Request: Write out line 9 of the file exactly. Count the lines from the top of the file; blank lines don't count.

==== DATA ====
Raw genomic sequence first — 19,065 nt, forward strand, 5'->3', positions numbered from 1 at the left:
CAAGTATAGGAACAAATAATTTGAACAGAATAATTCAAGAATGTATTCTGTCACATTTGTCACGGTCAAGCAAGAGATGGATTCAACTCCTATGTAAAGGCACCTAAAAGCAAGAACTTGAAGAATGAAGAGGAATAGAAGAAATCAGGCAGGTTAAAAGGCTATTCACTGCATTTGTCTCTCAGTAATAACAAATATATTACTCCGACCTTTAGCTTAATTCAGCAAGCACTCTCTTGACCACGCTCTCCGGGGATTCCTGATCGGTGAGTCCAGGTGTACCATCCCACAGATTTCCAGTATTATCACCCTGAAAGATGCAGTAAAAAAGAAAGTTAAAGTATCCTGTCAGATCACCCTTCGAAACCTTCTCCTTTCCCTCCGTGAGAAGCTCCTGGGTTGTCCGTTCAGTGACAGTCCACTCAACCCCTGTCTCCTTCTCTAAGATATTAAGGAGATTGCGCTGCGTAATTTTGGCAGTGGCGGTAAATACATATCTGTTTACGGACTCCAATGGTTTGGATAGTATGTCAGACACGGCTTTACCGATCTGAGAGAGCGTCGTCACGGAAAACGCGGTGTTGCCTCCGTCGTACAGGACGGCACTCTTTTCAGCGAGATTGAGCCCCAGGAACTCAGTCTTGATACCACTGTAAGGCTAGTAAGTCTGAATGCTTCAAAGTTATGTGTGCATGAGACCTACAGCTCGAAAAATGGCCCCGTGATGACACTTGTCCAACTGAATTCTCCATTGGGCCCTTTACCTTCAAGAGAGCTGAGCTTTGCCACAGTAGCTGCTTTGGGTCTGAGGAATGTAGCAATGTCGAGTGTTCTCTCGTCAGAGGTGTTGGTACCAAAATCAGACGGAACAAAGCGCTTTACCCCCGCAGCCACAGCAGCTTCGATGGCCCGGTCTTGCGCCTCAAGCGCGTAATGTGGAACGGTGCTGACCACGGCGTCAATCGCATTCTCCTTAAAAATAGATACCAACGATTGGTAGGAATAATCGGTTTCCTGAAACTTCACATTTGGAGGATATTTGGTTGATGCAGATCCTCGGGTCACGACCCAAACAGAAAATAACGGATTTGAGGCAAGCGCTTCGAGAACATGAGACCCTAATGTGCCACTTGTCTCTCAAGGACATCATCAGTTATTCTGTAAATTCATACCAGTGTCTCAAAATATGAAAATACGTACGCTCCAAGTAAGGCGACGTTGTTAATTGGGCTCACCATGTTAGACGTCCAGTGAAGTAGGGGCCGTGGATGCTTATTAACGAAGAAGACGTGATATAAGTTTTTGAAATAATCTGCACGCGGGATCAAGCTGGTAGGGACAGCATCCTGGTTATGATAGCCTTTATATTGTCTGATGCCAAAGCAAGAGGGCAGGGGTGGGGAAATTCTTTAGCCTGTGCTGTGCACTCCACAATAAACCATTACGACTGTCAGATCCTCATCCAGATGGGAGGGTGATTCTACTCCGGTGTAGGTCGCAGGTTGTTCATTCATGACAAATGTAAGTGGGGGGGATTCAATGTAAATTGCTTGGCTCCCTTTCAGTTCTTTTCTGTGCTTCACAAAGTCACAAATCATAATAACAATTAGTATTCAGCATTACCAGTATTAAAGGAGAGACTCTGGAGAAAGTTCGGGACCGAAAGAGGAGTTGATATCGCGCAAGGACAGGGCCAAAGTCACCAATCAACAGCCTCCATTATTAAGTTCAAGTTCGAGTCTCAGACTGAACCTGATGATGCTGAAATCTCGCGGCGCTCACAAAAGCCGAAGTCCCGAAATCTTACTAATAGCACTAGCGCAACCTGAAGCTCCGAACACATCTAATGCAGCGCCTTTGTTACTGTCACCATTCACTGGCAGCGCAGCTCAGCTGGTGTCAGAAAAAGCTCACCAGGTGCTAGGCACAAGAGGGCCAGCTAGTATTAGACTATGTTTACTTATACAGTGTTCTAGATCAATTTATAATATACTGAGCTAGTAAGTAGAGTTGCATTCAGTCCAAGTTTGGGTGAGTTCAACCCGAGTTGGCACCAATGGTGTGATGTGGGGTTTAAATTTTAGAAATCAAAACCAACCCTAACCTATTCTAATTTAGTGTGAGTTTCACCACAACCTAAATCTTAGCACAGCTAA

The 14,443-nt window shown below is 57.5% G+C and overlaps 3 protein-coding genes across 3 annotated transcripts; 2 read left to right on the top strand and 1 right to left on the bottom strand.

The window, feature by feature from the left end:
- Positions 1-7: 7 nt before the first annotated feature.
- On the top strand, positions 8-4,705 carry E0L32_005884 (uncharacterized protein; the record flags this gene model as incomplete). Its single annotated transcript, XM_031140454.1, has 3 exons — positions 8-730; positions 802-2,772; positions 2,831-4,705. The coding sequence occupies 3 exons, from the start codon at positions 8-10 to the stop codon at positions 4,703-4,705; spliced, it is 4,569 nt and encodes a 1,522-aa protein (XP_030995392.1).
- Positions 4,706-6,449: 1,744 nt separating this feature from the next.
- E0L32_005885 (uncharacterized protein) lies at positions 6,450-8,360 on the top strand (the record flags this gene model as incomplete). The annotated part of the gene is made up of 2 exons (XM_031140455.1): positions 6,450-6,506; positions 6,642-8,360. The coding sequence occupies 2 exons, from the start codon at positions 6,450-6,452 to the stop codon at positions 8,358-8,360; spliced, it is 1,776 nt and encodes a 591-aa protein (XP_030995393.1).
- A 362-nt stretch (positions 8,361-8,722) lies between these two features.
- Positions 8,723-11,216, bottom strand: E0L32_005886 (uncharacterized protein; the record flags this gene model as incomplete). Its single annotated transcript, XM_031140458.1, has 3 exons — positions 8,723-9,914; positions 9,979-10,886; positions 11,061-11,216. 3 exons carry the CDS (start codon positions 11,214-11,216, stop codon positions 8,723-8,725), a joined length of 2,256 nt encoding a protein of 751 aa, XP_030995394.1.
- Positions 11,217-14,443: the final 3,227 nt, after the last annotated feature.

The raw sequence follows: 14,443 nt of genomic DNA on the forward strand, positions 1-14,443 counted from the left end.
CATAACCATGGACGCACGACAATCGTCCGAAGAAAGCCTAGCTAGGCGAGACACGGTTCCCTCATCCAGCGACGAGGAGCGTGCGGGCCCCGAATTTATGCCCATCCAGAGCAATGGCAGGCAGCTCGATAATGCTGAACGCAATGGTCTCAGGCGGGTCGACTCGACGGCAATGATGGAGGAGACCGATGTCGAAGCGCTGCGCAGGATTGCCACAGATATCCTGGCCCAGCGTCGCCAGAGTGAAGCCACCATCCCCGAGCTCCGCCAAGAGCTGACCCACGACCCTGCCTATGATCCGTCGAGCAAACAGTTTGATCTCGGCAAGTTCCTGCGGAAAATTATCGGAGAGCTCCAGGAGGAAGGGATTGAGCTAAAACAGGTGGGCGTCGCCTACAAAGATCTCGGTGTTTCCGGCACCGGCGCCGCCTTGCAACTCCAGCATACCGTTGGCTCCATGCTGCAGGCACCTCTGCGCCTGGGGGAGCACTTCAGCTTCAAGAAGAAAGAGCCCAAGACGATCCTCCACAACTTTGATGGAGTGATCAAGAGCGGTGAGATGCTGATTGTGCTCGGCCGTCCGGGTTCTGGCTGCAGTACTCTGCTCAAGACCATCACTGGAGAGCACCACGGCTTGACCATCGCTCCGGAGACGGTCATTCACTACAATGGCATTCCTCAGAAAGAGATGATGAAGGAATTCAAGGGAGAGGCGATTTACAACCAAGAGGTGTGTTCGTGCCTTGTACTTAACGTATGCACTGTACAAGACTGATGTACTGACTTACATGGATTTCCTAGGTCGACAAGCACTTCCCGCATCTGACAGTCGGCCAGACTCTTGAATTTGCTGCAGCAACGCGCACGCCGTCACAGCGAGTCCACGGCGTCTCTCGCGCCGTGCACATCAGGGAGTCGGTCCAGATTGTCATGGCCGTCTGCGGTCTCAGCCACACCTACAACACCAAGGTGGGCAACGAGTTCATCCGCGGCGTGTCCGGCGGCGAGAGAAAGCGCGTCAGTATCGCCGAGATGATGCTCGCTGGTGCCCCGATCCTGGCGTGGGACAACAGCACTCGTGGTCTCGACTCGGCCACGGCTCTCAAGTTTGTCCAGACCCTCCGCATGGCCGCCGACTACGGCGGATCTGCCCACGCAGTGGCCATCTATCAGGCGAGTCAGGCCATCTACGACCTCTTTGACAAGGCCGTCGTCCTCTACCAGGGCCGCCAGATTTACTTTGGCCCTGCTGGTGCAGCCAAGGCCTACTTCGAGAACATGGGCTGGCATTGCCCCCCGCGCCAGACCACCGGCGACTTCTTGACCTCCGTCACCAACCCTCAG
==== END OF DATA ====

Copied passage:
- A 362-nt stretch (positions 8,361-8,722) lies between these two features.